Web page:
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Chapter: Plant Biochemistry: A leaf cell consists of several metabolic compartments

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Mitochondria also result from endosymbionts

Mitochondria are the site of cellular respiration where substrates are oxi-dized for generating ATP .

Mitochondria also result from endosymbionts

 

Mitochondria are the site of cellular respiration where substrates are oxi-dized for generating ATP . Mitochondria, like plastids, multiply by division and are maternally inherited. They also have their own genome (in plants consisting typically of a large circular DNA and several small circular DNAs, so-called “minicircles”) and their own machinery for replication, gene expression, and protein synthesis. The mitochondrial genome encodes only a small number of the mitochondrial proteins (Table 20.6); most of the mitochondrial proteins are encoded in the nucleus. Mitochondria are of endosymbiotic origin. Phylogenetic experiments based on the comparison of DNA sequences led to the conclusion that all mito-chondria derive from a single event in which a precursorproteobacterium entered an anaerobic bacterium (probably an archaebacterium).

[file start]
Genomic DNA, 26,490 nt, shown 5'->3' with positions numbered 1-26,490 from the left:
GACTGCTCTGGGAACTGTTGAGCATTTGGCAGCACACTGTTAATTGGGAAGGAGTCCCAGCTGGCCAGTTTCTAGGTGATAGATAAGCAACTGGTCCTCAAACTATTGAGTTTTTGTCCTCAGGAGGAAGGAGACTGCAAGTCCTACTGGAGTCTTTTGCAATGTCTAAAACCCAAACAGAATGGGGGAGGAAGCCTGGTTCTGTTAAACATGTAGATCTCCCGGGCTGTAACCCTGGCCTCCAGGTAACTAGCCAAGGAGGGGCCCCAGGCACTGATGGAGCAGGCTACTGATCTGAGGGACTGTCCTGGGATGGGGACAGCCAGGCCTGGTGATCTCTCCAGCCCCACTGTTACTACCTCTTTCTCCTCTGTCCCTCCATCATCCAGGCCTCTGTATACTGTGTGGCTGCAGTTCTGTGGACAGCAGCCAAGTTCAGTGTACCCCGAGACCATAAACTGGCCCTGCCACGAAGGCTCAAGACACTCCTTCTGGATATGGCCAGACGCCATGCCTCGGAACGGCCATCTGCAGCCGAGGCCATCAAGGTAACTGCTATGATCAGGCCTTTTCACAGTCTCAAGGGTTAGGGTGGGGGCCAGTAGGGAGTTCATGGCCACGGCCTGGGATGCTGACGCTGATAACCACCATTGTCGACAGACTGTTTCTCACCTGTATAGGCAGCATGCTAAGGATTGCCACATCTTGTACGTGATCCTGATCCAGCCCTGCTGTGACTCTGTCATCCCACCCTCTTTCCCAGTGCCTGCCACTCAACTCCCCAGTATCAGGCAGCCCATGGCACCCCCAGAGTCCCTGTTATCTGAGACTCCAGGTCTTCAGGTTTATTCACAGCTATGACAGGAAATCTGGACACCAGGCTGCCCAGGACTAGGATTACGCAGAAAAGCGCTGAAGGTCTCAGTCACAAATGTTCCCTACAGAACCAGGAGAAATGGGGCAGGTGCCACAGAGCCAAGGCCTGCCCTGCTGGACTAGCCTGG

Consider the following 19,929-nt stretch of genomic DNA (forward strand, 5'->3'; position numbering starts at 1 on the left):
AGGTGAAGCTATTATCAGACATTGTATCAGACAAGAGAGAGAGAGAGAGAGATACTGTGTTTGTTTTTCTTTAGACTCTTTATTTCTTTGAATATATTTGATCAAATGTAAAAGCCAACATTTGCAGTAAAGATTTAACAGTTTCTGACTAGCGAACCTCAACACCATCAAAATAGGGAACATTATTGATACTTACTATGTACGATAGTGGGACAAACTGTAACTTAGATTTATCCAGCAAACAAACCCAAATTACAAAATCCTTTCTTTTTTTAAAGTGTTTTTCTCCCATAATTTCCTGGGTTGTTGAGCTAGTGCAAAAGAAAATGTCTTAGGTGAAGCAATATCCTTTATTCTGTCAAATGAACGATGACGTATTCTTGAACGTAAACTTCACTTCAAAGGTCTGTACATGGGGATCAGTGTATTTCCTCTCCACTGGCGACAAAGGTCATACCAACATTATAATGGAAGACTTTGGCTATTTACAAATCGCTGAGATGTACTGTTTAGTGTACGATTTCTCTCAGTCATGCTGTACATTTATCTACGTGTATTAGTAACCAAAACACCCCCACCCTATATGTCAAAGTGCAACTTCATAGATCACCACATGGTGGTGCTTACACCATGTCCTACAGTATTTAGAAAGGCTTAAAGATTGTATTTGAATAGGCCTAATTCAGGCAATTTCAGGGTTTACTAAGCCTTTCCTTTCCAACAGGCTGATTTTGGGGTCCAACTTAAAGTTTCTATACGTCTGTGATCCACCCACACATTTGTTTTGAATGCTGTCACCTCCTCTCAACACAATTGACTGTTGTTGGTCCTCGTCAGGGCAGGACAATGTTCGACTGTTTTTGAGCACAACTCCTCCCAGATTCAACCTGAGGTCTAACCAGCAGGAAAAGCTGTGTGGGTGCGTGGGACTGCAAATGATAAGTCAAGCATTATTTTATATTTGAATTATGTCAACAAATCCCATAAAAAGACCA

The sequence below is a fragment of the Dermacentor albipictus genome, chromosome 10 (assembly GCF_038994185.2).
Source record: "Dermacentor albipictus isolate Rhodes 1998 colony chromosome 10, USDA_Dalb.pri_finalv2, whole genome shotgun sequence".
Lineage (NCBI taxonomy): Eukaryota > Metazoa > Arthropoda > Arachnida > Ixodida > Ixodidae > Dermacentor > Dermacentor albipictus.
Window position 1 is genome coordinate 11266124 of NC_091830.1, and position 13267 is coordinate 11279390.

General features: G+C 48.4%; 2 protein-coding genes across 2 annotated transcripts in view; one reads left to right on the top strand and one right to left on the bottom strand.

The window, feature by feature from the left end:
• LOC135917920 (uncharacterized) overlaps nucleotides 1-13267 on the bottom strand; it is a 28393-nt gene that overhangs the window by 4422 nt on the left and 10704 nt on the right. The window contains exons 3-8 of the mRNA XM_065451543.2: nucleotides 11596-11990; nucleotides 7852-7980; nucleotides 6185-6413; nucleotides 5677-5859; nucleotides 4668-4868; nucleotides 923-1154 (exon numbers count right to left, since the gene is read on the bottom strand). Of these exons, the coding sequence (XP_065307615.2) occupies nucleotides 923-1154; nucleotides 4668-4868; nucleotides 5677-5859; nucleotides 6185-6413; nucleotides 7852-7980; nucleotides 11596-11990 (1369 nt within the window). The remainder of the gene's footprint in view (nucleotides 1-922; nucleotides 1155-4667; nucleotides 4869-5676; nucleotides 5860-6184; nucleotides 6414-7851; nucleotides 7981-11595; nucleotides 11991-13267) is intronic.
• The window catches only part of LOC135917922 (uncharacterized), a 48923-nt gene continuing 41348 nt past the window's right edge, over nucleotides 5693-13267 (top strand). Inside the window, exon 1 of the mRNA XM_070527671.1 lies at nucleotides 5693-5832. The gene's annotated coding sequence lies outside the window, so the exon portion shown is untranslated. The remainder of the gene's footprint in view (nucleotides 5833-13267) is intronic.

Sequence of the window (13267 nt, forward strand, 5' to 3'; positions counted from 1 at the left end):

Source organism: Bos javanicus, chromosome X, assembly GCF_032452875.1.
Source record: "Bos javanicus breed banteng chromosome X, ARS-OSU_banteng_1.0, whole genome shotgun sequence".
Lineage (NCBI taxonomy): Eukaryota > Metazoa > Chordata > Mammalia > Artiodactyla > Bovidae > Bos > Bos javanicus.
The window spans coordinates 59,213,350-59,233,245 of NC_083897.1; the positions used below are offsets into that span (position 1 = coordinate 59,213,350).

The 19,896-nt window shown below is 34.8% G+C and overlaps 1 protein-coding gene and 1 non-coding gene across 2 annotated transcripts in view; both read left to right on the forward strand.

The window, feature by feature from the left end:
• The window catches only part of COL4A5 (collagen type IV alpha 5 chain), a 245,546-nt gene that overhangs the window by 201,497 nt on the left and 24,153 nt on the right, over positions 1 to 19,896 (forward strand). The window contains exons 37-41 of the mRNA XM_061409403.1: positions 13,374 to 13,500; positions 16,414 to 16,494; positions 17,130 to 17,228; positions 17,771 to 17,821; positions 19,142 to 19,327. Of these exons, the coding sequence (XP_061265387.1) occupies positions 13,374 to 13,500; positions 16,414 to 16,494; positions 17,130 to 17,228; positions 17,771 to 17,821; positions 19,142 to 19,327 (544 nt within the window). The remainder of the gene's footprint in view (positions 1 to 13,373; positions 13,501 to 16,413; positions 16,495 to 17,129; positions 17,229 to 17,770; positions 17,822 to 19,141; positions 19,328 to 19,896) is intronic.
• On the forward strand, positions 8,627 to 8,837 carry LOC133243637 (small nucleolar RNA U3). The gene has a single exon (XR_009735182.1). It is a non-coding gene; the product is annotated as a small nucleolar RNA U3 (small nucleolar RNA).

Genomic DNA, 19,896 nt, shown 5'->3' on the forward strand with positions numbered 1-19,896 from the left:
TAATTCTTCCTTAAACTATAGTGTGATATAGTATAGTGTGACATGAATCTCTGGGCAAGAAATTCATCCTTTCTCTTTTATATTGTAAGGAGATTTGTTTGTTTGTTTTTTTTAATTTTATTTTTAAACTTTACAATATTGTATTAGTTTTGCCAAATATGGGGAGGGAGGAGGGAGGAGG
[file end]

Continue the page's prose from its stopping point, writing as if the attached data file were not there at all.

The endosymbiotic origin (Fig. 1.8) explains why the mitochondria are enclosed by two membranes (Fig. 1.12). Similar to chloroplasts, the mito-chondrial outer membrane contains porins  that render this membrane permeable to molecules below a mass of 4,000 to 6,000 Dalton, such as metabolites and nucleotides. The permeability barrier for these compounds and the site of specific translocators  is the mito-chondrial inner membrane. Therefore the intermembrane space between the inner and the outer membrane has to be considered as an external com-partment. The “protoplasm” of the mitochondria, which is surrounded by the inner membrane, is called the mitochondrial matrix. The mitochondrial inner membrane contains the proteins of the respiratory chain . In order to enlarge the surface area of the inner membrane, it is invaginated in folds (cristae mitochondriales) or tubuli (Fig. 1.13) into the matrix. The membrane invaginations correspond to the thylakoid membranes, the only difference is that in the mitochondria these invaginations are not separated from the inner membrane to form a distinct compartment. Similar to chlo-roplasts, the mitochondrial inner membrane is the site for the formation of a proton gradient. Therefore the mitochondrial intermembrane space and the chloroplastic thylakoid lumen correspond functionally.




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